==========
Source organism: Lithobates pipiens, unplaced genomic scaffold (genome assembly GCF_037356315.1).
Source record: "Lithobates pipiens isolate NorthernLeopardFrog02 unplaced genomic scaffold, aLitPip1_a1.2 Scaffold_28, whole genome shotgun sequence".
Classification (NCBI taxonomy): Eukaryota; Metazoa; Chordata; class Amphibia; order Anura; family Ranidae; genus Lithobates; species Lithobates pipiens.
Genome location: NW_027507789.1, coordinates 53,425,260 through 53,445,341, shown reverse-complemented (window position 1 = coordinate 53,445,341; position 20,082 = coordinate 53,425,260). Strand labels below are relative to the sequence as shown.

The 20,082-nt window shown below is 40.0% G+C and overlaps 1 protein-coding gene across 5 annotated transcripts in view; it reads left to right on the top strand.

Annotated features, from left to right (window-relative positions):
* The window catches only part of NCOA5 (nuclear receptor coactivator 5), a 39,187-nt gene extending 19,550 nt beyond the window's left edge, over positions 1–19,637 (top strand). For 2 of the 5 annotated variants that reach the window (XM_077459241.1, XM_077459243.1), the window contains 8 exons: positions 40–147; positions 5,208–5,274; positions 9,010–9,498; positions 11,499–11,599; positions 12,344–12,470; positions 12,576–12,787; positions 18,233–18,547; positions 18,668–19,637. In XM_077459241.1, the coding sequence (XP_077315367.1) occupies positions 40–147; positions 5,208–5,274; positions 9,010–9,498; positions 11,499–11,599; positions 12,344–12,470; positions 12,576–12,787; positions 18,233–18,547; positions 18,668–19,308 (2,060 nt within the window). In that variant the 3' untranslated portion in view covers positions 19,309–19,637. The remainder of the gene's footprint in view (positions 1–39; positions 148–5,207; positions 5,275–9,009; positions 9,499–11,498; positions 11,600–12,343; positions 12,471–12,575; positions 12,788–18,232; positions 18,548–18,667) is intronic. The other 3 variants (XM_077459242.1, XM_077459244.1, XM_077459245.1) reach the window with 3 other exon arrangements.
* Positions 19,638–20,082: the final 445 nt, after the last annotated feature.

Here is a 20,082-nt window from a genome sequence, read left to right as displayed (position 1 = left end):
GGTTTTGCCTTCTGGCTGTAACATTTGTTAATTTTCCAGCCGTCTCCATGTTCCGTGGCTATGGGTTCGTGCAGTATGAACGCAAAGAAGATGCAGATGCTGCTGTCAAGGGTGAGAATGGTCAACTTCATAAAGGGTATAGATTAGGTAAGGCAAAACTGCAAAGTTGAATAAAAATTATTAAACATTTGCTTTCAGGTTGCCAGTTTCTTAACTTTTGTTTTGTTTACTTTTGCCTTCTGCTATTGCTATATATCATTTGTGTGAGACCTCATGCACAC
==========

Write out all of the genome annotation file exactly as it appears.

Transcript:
Source organism: Lithobates pipiens, unplaced genomic scaffold (genome assembly GCF_037356315.1).
Source record: "Lithobates pipiens isolate NorthernLeopardFrog02 unplaced genomic scaffold, aLitPip1_a1.2 Scaffold_28, whole genome shotgun sequence".
Classification (NCBI taxonomy): Eukaryota; Metazoa; Chordata; class Amphibia; order Anura; family Ranidae; genus Lithobates; species Lithobates pipiens.
Genome location: NW_027507789.1, coordinates 53,425,260 through 53,445,341, shown reverse-complemented (window position 1 = coordinate 53,445,341; position 20,082 = coordinate 53,425,260). Strand labels below are relative to the sequence as shown.

The 20,082-nt window shown below is 40.0% G+C and overlaps 1 protein-coding gene across 5 annotated transcripts in view; it reads left to right on the top strand.

Annotated features, from left to right (window-relative positions):
* The window catches only part of NCOA5 (nuclear receptor coactivator 5), a 39,187-nt gene extending 19,550 nt beyond the window's left edge, over positions 1–19,637 (top strand). For 2 of the 5 annotated variants that reach the window (XM_077459241.1, XM_077459243.1), the window contains 8 exons: positions 40–147; positions 5,208–5,274; positions 9,010–9,498; positions 11,499–11,599; positions 12,344–12,470; positions 12,576–12,787; positions 18,233–18,547; positions 18,668–19,637. In XM_077459241.1, the coding sequence (XP_077315367.1) occupies positions 40–147; positions 5,208–5,274; positions 9,010–9,498; positions 11,499–11,599; positions 12,344–12,470; positions 12,576–12,787; positions 18,233–18,547; positions 18,668–19,308 (2,060 nt within the window). In that variant the 3' untranslated portion in view covers positions 19,309–19,637. The remainder of the gene's footprint in view (positions 1–39; positions 148–5,207; positions 5,275–9,009; positions 9,499–11,498; positions 11,600–12,343; positions 12,471–12,575; positions 12,788–18,232; positions 18,548–18,667) is intronic. The other 3 variants (XM_077459242.1, XM_077459244.1, XM_077459245.1) reach the window with 3 other exon arrangements.
* Positions 19,638–20,082: the final 445 nt, after the last annotated feature.

Here is a 20,082-nt window from a genome sequence, read left to right as displayed (position 1 = left end):
GGTTTTGCCTTCTGGCTGTAACATTTGTTAATTTTCCAGCCGTCTCCATGTTCCGTGGCTATGGGTTCGTGCAGTATGAACGCAAAGAAGATGCAGATGCTGCTGTCAAGGGTGAGAATGGTCAACTTCATAAAGGGTATAGATTAGGTAAGGCAAAACTGCAAAGTTGAATAAAAATTATTAAACATTTGCTTTCAGGTTGCCAGTTTCTTAACTTTTGTTTTGTTTACTTTTGCCTTCTGCTATTGCTATATATCATTTGTGTGAGACCTCATGCACAC